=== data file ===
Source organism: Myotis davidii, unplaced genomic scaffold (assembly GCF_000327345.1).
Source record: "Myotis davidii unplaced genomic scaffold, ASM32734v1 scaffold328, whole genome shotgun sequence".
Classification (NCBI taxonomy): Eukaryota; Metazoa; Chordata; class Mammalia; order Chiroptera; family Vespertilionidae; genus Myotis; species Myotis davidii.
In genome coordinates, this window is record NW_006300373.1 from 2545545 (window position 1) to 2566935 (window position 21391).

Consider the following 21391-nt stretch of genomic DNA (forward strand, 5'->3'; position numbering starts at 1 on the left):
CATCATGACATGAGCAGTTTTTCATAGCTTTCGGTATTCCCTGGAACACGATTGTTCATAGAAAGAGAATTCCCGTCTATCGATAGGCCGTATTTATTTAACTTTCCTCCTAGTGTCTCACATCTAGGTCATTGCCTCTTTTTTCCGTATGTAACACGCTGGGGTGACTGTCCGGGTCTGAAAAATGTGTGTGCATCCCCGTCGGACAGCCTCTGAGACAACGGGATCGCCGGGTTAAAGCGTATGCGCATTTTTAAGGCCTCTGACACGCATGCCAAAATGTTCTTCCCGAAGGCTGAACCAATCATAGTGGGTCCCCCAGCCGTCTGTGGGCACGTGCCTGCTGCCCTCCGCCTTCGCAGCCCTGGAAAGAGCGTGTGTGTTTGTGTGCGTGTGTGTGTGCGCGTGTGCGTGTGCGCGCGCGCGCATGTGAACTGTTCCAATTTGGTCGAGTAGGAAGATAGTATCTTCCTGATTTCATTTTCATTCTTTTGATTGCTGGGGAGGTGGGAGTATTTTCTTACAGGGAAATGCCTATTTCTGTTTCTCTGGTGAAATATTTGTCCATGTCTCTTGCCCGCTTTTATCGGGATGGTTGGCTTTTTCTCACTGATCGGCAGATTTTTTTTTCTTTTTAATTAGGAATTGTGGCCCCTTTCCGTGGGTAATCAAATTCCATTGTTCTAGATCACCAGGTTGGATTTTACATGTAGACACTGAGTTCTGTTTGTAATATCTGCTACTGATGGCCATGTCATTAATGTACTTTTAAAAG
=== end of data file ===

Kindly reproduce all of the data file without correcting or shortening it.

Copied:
Source organism: Myotis davidii, unplaced genomic scaffold (assembly GCF_000327345.1).
Source record: "Myotis davidii unplaced genomic scaffold, ASM32734v1 scaffold328, whole genome shotgun sequence".
Classification (NCBI taxonomy): Eukaryota; Metazoa; Chordata; class Mammalia; order Chiroptera; family Vespertilionidae; genus Myotis; species Myotis davidii.
In genome coordinates, this window is record NW_006300373.1 from 2545545 (window position 1) to 2566935 (window position 21391).

Consider the following 21391-nt stretch of genomic DNA (forward strand, 5'->3'; position numbering starts at 1 on the left):
CATCATGACATGAGCAGTTTTTCATAGCTTTCGGTATTCCCTGGAACACGATTGTTCATAGAAAGAGAATTCCCGTCTATCGATAGGCCGTATTTATTTAACTTTCCTCCTAGTGTCTCACATCTAGGTCATTGCCTCTTTTTTCCGTATGTAACACGCTGGGGTGACTGTCCGGGTCTGAAAAATGTGTGTGCATCCCCGTCGGACAGCCTCTGAGACAACGGGATCGCCGGGTTAAAGCGTATGCGCATTTTTAAGGCCTCTGACACGCATGCCAAAATGTTCTTCCCGAAGGCTGAACCAATCATAGTGGGTCCCCCAGCCGTCTGTGGGCACGTGCCTGCTGCCCTCCGCCTTCGCAGCCCTGGAAAGAGCGTGTGTGTTTGTGTGCGTGTGTGTGTGCGCGTGTGCGTGTGCGCGCGCGCGCATGTGAACTGTTCCAATTTGGTCGAGTAGGAAGATAGTATCTTCCTGATTTCATTTTCATTCTTTTGATTGCTGGGGAGGTGGGAGTATTTTCTTACAGGGAAATGCCTATTTCTGTTTCTCTGGTGAAATATTTGTCCATGTCTCTTGCCCGCTTTTATCGGGATGGTTGGCTTTTTCTCACTGATCGGCAGATTTTTTTTTCTTTTTAATTAGGAATTGTGGCCCCTTTCCGTGGGTAATCAAATTCCATTGTTCTAGATCACCAGGTTGGATTTTACATGTAGACACTGAGTTCTGTTTGTAATATCTGCTACTGATGGCCATGTCATTAATGTACTTTTAAAAG